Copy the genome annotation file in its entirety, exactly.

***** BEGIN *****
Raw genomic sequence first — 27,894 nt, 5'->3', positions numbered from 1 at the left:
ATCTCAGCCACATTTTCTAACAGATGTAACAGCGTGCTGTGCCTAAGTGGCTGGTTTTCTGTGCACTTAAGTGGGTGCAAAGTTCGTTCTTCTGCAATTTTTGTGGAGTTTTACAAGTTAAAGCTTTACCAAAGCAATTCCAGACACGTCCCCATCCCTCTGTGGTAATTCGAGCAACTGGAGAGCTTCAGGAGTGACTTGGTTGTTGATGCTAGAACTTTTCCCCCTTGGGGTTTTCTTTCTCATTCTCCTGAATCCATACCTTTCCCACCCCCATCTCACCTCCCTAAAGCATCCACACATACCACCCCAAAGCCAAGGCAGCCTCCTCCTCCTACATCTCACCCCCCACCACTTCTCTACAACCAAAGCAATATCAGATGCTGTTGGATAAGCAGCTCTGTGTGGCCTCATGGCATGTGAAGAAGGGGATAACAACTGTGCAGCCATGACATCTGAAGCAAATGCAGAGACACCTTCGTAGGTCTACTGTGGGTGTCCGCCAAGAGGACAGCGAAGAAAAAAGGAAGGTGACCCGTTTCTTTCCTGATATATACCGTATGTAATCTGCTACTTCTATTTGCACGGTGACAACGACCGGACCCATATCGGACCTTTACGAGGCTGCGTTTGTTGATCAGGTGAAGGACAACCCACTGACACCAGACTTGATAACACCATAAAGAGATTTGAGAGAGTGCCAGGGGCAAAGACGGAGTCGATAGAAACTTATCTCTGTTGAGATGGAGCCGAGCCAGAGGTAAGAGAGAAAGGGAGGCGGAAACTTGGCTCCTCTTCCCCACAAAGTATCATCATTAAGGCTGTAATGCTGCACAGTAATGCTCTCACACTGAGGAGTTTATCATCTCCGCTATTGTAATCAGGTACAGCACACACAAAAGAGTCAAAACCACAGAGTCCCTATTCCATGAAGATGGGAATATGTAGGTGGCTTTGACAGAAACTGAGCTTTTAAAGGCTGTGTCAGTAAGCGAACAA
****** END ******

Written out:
Raw genomic sequence first — 27,894 nt, 5'->3', positions numbered from 1 at the left:
ATCTCAGCCACATTTTCTAACAGATGTAACAGCGTGCTGTGCCTAAGTGGCTGGTTTTCTGTGCACTTAAGTGGGTGCAAAGTTCGTTCTTCTGCAATTTTTGTGGAGTTTTACAAGTTAAAGCTTTACCAAAGCAATTCCAGACACGTCCCCATCCCTCTGTGGTAATTCGAGCAACTGGAGAGCTTCAGGAGTGACTTGGTTGTTGATGCTAGAACTTTTCCCCCTTGGGGTTTTCTTTCTCATTCTCCTGAATCCATACCTTTCCCACCCCCATCTCACCTCCCTAAAGCATCCACACATACCACCCCAAAGCCAAGGCAGCCTCCTCCTCCTACATCTCACCCCCCACCACTTCTCTACAACCAAAGCAATATCAGATGCTGTTGGATAAGCAGCTCTGTGTGGCCTCATGGCATGTGAAGAAGGGGATAACAACTGTGCAGCCATGACATCTGAAGCAAATGCAGAGACACCTTCGTAGGTCTACTGTGGGTGTCCGCCAAGAGGACAGCGAAGAAAAAAGGAAGGTGACCCGTTTCTTTCCTGATATATACCGTATGTAATCTGCTACTTCTATTTGCACGGTGACAACGACCGGACCCATATCGGACCTTTACGAGGCTGCGTTTGTTGATCAGGTGAAGGACAACCCACTGACACCAGACTTGATAACACCATAAAGAGATTTGAGAGAGTGCCAGGGGCAAAGACGGAGTCGATAGAAACTTATCTCTGTTGAGATGGAGCCGAGCCAGAGGTAAGAGAGAAAGGGAGGCGGAAACTTGGCTCCTCTTCCCCACAAAGTATCATCATTAAGGCTGTAATGCTGCACAGTAATGCTCTCACACTGAGGAGTTTATCATCTCCGCTATTGTAATCAGGTACAGCACACACAAAAGAGTCAAAACCACAGAGTCCCTATTCCATGAAGATGGGAATATGTAGGTGGCTTTGACAGAAACTGAGCTTTTAAAGGCTGTGTCAGTAAGCGAACAA